The case is Baldwin v. State University of New York at Buffalo, a summary order decided on May 10. Baldwin was a lecturer in the health and wellness department. She was up for tenure. Under the university's standards, plaintiff had to show that she had published enough scholarly articles. The college was concerned that plaintiff had not in fact published enough. While this was all shaking out, plaintiff spoke with the head of her department, Roberts, about student complaints about allegedly inappropriate things that Roberts had said in class. Plaintiff also reported these student complaints elsewhere in the college hierarchy.
So we have two motives here for the tenure denial. Was it because plaintiff had not published enough? Or was it because plaintiff had exercised her rights under Title VI in reporting student complaints about Roberts' classroom comments? The Court of Appeals (Livingston, Lynch and Walker) upholds summary judgment. As a general matter, courts don't like to second-guess the academic judgments reached by the decisionmakers in making tenure decisions. The Court of Appeals says there is no pretext here because "Roberts's consistent perspective on Baldwin's publication record undermines the reasonableness of any inference that her complaints caused his negative recommendation." What this means for plaintiffs is that if management has harbored concerns about your job performance even before you engage in protected activity, the courts more likely than not are going to find that those concerns are not a pretext for discrimination or retaliation.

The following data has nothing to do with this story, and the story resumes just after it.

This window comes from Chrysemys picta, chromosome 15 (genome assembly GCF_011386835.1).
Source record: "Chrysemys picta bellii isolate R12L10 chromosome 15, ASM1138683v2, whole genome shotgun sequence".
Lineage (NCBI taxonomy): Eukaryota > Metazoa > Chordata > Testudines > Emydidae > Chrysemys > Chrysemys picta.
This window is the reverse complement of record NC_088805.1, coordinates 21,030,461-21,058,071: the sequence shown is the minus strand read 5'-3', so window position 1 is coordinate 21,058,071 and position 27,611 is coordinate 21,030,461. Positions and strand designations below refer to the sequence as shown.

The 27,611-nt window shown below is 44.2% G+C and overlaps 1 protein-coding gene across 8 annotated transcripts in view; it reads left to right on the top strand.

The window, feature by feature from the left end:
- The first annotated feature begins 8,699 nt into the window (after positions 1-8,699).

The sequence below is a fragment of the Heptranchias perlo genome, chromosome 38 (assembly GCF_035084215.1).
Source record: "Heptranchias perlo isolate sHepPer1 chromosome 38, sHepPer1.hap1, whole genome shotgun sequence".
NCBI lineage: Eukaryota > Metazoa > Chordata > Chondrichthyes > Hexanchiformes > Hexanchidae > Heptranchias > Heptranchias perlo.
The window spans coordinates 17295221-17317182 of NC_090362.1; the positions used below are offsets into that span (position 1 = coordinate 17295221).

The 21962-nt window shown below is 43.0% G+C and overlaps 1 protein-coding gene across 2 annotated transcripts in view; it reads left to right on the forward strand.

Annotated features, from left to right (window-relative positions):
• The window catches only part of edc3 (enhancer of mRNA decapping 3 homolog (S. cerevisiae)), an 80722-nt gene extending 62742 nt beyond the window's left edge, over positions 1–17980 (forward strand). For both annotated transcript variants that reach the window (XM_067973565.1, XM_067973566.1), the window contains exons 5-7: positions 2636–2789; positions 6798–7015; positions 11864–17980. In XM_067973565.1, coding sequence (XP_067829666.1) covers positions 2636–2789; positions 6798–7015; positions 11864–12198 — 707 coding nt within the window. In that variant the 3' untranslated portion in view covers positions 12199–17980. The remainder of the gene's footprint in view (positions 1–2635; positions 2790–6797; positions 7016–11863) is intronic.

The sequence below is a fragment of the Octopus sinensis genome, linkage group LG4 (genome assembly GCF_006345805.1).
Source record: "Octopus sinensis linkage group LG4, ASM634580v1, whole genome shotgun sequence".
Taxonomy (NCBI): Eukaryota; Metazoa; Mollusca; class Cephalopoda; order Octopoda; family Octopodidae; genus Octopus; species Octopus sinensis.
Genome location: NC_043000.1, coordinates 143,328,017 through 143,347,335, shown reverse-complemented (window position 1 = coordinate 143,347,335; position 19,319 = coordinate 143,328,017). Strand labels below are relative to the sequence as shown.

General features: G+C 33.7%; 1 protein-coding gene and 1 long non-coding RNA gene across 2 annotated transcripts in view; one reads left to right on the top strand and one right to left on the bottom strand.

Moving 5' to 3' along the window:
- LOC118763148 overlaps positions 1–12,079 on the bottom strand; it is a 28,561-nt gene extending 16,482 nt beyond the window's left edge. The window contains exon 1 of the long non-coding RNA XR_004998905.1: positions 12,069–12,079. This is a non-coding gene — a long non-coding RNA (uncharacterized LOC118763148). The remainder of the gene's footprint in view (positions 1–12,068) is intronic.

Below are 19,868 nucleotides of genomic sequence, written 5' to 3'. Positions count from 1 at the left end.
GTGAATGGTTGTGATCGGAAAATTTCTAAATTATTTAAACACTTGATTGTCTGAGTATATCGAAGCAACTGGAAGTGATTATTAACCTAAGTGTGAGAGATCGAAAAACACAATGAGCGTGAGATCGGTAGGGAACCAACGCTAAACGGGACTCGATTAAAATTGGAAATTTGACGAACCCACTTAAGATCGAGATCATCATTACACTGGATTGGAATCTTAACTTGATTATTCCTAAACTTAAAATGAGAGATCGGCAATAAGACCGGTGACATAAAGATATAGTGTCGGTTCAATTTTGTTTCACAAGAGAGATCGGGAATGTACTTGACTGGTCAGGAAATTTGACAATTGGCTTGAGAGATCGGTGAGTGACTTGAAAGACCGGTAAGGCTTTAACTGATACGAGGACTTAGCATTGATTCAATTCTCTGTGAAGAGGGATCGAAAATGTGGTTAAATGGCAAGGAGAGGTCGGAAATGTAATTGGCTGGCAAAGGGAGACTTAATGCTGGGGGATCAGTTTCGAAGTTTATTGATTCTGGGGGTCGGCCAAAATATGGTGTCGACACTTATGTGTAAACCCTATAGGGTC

Plaintiff did present what would appear to be a smoking gun. The SUNY HR department sent plaintiff an email after she filed the discrimination complaint. The email says, "The College must continue ongoing review process for continuing appointment and promotion in order to meet contractual notification deadlines. However, if you file a discrimination complaint through our internal complaint process in the Office of Equity and Diversity, the outcome of the investigation into your complaint may impact on the ultimate decision regarding your appointment." The Court of Appeals, however, rejects the argument that this email represented a direct threat of retaliation if plaintiff pursued her complaint of discrimination. The Court of Appeals says:
The e-mail links the outcome—not the filing—of Baldwin’s complaint to the tenure decision. And, as the district court stated, the “full context makes plain” that this sentence was merely an explanation of how the timelines for a complaint and Baldwin’s tenure application would interact. Specifically, SUNY-Buffalo could not halt Baldwin’s tenure review because of contractual deadlines, but a finding of retaliation might affect SUNY-Buffalo’s ultimate decision on Baldwin’s application for tenure. Accordingly, the Earshen e-mail does not evidence retaliation and does not alter the conclusion, here, that the district court properly granted summary judgment to the Defendant-Appellee.